On Stranger Tides has a refreshingly linear plot -- the search for the Fountain of Youth, and it has a staple element of musicals: the dual couples. Oklahoma! had Laurie, Curly, Ado Annie and Will, The Sound of Music had Maria, the Captain, Liesl and Rolf -- and this film has Jack, Angelica, Philip and Syrena. All the elements fall beautifully into place.

On the Blu-ray audio commentary (thank you, bonus feature people!), director Rob Marshall and executive producer John DeLuca express their (and Johnny Depp's) fondness for movies, expressing their excitement of using the very same beach made famous by Deborah Kerr and Burt Lancaster in From Here to Eternity, the remains of a hotel where Elvis appeared in Blue Hawaii and more. It's nice when the movie makers are fond of the genre and the project to which they are assigned. It shows.

Penelope Cruz makes her Pirates debut with panache, power, beauty and even some warmth (deep, expressive eyes), though I would have liked to see her given more humor. She proved to be capable of sparring with Sparrow -- and gets in quite a few good lines -- but for some reason, there is a tendency for modern films to confuse feminine strength with dourness. Behold the perfect combination Diana Rigg in the 60's series The Avengers and you'll see what I mean.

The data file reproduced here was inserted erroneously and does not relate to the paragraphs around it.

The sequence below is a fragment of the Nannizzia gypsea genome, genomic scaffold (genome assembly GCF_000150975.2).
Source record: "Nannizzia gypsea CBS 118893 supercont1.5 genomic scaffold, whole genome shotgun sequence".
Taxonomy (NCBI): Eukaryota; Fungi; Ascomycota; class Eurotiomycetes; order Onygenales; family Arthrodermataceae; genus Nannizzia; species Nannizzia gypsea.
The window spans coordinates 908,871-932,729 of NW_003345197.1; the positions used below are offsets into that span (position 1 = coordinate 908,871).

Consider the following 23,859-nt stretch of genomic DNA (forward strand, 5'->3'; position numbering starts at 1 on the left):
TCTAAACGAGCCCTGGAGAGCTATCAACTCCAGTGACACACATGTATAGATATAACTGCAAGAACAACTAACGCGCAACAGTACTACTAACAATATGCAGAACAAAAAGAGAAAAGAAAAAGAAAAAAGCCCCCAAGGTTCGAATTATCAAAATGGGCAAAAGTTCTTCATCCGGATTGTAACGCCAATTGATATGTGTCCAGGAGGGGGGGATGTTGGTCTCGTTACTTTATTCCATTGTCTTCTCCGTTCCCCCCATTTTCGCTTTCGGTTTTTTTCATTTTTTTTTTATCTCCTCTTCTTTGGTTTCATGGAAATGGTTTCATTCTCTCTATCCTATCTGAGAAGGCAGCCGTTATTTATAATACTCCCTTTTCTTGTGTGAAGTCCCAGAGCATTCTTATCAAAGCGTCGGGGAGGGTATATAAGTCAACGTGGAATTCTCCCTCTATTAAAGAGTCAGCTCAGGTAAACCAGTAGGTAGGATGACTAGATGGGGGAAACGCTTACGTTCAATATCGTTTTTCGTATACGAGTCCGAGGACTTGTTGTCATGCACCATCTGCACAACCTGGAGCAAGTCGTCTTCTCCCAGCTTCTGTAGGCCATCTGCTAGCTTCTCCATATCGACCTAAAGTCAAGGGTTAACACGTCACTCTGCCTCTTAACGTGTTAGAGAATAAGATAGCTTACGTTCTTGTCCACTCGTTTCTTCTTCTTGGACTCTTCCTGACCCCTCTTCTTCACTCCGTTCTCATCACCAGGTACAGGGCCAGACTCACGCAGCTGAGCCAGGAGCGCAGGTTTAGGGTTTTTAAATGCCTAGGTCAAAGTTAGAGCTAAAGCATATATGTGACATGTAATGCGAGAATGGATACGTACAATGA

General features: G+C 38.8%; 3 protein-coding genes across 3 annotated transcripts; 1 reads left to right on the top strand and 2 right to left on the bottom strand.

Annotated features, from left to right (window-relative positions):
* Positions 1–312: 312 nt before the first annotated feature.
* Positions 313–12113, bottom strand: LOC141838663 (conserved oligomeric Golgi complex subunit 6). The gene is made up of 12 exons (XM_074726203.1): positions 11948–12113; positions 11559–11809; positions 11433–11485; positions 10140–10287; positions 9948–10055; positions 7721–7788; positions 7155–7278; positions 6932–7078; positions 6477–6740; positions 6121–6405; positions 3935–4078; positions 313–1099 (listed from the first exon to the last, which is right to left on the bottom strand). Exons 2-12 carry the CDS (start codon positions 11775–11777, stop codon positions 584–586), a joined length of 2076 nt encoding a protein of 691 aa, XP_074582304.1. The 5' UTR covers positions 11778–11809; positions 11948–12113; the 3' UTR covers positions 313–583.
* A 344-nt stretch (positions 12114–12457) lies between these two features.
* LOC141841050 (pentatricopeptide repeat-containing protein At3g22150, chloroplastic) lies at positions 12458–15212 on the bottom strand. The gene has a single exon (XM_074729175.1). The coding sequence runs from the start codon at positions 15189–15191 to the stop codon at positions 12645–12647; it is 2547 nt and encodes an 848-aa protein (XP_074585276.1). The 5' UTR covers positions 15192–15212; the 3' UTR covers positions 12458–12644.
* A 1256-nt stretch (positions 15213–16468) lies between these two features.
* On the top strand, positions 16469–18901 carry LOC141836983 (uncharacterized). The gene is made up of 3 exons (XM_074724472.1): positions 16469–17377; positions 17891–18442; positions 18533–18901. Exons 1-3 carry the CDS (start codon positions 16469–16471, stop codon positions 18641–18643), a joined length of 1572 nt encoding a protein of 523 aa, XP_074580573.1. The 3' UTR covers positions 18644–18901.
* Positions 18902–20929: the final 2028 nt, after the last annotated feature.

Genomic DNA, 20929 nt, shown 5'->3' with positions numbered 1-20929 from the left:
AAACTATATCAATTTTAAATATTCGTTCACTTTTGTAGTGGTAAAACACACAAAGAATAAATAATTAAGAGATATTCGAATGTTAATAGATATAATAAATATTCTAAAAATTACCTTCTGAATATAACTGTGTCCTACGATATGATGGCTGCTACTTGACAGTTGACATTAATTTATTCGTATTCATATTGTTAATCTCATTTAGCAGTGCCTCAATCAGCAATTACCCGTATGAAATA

Love to have the commentary included, but otherwise not a ton of extras, which is a bit of a surprise. Overall though, one of the series' best.

Blog, Movies
Posted on Oct 18 2011 by Greg
I know some might not like to hear me admit this, but the character of Simba kind of gets me annoyed in The Lion King. Yes, I know he's young and foolish at the start, but when he brags and taunts Scar, he spurs the villainous lion into his treachery. When he sings "I Just Can't Wait to Be King," he's not realizing what has to happen for him to be king. When Mufasa is killed, only a moron would believe what Scar is able to convince him of. And yes, I know, that's part of the story arc -- that Simba must mature and get a clue before he is worthy of his kingdom.